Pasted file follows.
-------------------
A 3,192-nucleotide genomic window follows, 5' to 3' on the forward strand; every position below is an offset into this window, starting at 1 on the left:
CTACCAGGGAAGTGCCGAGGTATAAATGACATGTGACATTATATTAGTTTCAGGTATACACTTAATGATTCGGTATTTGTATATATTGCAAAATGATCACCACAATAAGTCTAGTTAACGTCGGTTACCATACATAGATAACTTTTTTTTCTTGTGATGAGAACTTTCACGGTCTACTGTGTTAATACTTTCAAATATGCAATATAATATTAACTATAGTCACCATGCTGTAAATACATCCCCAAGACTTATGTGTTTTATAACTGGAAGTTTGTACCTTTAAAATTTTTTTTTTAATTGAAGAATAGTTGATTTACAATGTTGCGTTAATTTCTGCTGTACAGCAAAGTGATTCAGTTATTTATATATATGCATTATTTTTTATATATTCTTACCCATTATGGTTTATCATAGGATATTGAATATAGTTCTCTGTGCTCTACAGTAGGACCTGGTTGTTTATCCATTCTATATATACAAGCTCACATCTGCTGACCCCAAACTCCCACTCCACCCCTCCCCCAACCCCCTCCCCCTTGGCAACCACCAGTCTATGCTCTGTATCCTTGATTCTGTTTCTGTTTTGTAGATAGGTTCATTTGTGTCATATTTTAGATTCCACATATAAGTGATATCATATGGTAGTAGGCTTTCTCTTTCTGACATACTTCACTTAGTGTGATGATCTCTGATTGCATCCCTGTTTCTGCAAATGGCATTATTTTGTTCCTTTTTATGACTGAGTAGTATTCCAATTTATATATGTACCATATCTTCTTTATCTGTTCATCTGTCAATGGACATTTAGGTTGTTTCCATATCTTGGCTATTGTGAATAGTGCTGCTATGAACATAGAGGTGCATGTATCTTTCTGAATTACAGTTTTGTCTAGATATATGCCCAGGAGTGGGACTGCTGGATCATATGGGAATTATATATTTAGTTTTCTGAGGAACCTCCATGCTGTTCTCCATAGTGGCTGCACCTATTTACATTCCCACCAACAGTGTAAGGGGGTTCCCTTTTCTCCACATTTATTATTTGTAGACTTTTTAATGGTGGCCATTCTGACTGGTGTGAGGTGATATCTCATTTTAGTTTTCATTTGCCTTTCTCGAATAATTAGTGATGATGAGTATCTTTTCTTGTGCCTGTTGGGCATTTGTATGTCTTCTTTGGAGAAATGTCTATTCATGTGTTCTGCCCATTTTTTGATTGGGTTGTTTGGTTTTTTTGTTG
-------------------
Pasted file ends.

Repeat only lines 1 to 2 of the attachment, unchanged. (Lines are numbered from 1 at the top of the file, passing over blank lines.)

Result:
A 3,192-nucleotide genomic window follows, 5' to 3' on the forward strand; every position below is an offset into this window, starting at 1 on the left:
CTACCAGGGAAGTGCCGAGGTATAAATGACATGTGACATTATATTAGTTTCAGGTATACACTTAATGATTCGGTATTTGTATATATTGCAAAATGATCACCACAATAAGTCTAGTTAACGTCGGTTACCATACATAGATAACTTTTTTTTCTTGTGATGAGAACTTTCACGGTCTACTGTGTTAATACTTTCAAATATGCAATATAATATTAACTATAGTCACCATGCTGTAAATACATCCCCAAGACTTATGTGTTTTATAACTGGAAGTTTGTACCTTTAAAATTTTTTTTTTAATTGAAGAATAGTTGATTTACAATGTTGCGTTAATTTCTGCTGTACAGCAAAGTGATTCAGTTATTTATATATATGCATTATTTTTTATATATTCTTACCCATTATGGTTTATCATAGGATATTGAATATAGTTCTCTGTGCTCTACAGTAGGACCTGGTTGTTTATCCATTCTATATATACAAGCTCACATCTGCTGACCCCAAACTCCCACTCCACCCCTCCCCCAACCCCCTCCCCCTTGGCAACCACCAGTCTATGCTCTGTATCCTTGATTCTGTTTCTGTTTTGTAGATAGGTTCATTTGTGTCATATTTTAGATTCCACATATAAGTGATATCATATGGTAGTAGGCTTTCTCTTTCTGACATACTTCACTTAGTGTGATGATCTCTGATTGCATCCCTGTTTCTGCAAATGGCATTATTTTGTTCCTTTTTATGACTGAGTAGTATTCCAATTTATATATGTACCATATCTTCTTTATCTGTTCATCTGTCAATGGACATTTAGGTTGTTTCCATATCTTGGCTATTGTGAATAGTGCTGCTATGAACATAGAGGTGCATGTATCTTTCTGAATTACAGTTTTGTCTAGATATATGCCCAGGAGTGGGACTGCTGGATCATATGGGAATTATATATTTAGTTTTCTGAGGAACCTCCATGCTGTTCTCCATAGTGGCTGCACCTATTTACATTCCCACCAACAGTGTAAGGGGGTTCCCTTTTCTCCACATTTATTATTTGTAGACTTTTTAATGGTGGCCATTCTGACTGGTGTGAGGTGATATCTCATTTTAGTTTTCATTTGCCTTTCTCGAATAATTAGTGATGATGAGTATCTTTTCTTGTGCCTGTTGGGCATTTGTATGTCTTCTTTGGAGAAATGTCTATTCATGTGTTCTGCCCATTTTTTGATTGGGTTGTTTGGTTTTTTTGTTG